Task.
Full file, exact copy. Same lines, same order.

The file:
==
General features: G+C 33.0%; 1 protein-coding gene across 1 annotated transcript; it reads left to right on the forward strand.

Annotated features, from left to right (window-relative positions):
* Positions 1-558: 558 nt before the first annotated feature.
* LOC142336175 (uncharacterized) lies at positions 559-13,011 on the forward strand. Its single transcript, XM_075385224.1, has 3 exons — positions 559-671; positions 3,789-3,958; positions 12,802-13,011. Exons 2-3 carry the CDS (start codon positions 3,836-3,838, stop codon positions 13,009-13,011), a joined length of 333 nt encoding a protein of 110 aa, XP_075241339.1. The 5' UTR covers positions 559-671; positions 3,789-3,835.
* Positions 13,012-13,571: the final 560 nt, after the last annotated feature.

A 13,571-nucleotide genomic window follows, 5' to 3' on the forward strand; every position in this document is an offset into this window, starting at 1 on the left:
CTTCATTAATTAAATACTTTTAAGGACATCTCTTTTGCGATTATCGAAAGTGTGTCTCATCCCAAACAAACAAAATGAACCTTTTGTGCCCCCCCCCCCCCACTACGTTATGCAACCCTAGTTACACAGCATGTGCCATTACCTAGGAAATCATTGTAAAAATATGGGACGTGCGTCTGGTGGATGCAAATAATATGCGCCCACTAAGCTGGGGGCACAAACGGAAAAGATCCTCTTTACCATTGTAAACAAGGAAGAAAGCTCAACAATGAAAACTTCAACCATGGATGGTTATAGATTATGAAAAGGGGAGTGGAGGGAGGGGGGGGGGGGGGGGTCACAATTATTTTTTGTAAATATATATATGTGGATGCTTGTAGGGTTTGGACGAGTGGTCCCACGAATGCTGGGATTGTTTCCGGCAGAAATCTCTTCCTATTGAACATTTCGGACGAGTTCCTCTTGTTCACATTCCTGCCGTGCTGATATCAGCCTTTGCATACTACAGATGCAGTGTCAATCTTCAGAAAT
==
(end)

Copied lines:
General features: G+C 33.0%; 1 protein-coding gene across 1 annotated transcript; it reads left to right on the forward strand.

Annotated features, from left to right (window-relative positions):
* Positions 1-558: 558 nt before the first annotated feature.
* LOC142336175 (uncharacterized) lies at positions 559-13,011 on the forward strand. Its single transcript, XM_075385224.1, has 3 exons — positions 559-671; positions 3,789-3,958; positions 12,802-13,011. Exons 2-3 carry the CDS (start codon positions 3,836-3,838, stop codon positions 13,009-13,011), a joined length of 333 nt encoding a protein of 110 aa, XP_075241339.1. The 5' UTR covers positions 559-671; positions 3,789-3,835.
* Positions 13,012-13,571: the final 560 nt, after the last annotated feature.

A 13,571-nucleotide genomic window follows, 5' to 3' on the forward strand; every position in this document is an offset into this window, starting at 1 on the left:
CTTCATTAATTAAATACTTTTAAGGACATCTCTTTTGCGATTATCGAAAGTGTGTCTCATCCCAAACAAACAAAATGAACCTTTTGTGCCCCCCCCCCCCCACTACGTTATGCAACCCTAGTTACACAGCATGTGCCATTACCTAGGAAATCATTGTAAAAATATGGGACGTGCGTCTGGTGGATGCAAATAATATGCGCCCACTAAGCTGGGGGCACAAACGGAAAAGATCCTCTTTACCATTGTAAACAAGGAAGAAAGCTCAACAATGAAAACTTCAACCATGGATGGTTATAGATTATGAAAAGGGGAGTGGAGGGAGGGGGGGGGGGGGGGGTCACAATTATTTTTTGTAAATATATATATGTGGATGCTTGTAGGGTTTGGACGAGTGGTCCCACGAATGCTGGGATTGTTTCCGGCAGAAATCTCTTCCTATTGAACATTTCGGACGAGTTCCTCTTGTTCACATTCCTGCCGTGCTGATATCAGCCTTTGCATACTACAGATGCAGTGTCAATCTTCAGAAAT